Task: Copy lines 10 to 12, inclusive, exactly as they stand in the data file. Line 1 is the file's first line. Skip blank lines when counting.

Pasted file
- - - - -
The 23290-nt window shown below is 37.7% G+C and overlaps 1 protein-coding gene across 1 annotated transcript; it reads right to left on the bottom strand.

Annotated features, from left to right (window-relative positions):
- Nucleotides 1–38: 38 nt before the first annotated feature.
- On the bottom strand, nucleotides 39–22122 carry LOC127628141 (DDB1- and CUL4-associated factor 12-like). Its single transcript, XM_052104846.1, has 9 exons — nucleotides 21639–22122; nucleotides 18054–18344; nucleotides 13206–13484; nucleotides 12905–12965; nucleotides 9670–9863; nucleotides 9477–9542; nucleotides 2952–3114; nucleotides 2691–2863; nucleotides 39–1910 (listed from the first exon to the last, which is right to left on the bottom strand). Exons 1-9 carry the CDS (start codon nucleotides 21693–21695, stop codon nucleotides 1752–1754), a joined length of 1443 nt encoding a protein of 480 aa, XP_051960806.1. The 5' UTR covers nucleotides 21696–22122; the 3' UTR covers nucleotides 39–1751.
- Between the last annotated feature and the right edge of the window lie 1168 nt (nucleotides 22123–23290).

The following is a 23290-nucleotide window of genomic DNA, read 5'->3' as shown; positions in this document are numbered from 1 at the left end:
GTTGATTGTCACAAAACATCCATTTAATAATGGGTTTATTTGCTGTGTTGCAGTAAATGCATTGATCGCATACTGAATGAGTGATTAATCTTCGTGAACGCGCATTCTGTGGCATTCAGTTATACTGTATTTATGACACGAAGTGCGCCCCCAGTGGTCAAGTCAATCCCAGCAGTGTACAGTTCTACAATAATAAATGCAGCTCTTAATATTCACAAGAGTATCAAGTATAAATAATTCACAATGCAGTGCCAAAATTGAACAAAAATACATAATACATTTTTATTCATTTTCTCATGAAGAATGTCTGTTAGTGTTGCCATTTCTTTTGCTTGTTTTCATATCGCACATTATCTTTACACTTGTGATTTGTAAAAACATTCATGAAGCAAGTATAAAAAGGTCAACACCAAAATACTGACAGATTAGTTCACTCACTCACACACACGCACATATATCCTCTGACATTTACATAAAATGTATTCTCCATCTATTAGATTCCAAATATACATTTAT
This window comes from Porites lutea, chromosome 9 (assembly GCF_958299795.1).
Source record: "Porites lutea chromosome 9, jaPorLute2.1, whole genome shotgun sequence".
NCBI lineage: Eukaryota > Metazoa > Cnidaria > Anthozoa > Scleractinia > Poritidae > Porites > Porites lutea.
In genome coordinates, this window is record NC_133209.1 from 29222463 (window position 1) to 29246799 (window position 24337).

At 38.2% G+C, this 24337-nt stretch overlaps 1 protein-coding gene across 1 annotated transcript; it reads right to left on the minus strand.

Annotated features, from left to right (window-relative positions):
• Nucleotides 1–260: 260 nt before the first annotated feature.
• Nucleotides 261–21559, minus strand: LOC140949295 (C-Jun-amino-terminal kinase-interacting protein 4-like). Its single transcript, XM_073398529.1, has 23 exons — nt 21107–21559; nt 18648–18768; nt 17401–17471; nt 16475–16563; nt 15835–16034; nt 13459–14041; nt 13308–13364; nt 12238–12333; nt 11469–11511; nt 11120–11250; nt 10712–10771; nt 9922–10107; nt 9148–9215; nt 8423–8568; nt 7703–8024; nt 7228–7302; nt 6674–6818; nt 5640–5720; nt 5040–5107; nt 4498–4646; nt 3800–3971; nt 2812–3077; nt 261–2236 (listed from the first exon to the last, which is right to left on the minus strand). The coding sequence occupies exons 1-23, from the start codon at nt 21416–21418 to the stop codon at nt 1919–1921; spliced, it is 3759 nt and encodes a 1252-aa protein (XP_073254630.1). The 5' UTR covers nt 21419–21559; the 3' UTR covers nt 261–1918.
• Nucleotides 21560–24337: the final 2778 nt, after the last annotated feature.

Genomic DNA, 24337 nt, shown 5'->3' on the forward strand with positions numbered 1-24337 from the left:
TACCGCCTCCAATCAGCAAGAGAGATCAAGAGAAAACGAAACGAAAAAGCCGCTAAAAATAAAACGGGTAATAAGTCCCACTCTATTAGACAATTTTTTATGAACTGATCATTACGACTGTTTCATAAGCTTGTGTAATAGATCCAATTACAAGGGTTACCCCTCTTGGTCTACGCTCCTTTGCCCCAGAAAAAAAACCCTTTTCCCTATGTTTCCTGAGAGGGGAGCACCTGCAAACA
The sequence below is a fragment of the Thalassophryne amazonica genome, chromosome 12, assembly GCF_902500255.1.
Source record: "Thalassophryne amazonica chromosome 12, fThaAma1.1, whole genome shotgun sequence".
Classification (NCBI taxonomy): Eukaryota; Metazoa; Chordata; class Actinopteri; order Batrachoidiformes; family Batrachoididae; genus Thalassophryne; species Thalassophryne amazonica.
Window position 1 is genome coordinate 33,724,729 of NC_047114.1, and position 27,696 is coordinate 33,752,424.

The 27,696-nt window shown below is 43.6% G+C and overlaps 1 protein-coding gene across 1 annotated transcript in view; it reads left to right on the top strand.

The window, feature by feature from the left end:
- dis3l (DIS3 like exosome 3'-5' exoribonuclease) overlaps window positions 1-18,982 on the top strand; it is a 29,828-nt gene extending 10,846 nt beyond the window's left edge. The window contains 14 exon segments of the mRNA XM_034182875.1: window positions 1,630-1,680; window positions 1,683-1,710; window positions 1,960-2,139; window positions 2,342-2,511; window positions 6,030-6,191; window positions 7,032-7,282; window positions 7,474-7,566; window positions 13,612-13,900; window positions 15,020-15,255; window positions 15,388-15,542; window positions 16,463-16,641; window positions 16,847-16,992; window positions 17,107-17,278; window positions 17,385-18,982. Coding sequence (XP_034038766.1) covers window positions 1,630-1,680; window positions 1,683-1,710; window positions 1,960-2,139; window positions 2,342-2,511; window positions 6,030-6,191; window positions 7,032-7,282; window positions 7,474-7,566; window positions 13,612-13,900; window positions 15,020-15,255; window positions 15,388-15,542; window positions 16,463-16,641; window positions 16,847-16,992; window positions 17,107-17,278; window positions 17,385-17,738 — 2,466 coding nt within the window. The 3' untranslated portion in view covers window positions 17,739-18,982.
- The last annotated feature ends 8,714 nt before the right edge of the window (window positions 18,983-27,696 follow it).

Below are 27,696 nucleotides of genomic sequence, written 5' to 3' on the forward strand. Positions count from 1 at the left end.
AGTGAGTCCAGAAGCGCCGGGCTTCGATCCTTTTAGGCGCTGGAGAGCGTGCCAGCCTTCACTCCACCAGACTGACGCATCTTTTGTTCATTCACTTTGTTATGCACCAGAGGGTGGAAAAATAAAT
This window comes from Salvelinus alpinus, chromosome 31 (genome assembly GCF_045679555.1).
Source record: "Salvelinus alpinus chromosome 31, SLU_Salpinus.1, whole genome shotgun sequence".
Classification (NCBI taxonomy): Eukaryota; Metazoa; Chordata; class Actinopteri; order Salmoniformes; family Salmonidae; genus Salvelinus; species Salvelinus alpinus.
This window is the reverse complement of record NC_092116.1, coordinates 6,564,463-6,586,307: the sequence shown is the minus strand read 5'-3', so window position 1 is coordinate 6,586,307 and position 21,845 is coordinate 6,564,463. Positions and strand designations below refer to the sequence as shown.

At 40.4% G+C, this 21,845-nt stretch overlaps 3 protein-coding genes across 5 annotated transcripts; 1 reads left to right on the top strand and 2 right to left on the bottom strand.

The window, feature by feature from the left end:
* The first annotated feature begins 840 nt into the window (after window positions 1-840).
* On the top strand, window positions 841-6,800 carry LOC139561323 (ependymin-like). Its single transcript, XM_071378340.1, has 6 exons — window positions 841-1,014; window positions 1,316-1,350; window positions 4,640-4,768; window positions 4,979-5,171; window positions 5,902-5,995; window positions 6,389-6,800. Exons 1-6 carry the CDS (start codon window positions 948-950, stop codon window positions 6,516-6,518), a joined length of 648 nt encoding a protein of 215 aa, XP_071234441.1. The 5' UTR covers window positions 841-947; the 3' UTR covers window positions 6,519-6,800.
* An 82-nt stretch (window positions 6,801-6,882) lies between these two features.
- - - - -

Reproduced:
NCBI lineage: Eukaryota > Metazoa > Cnidaria > Anthozoa > Scleractinia > Poritidae > Porites > Porites lutea.
In genome coordinates, this window is record NC_133209.1 from 29222463 (window position 1) to 29246799 (window position 24337).

At 38.2% G+C, this 24337-nt stretch overlaps 1 protein-coding gene across 1 annotated transcript; it reads right to left on the minus strand.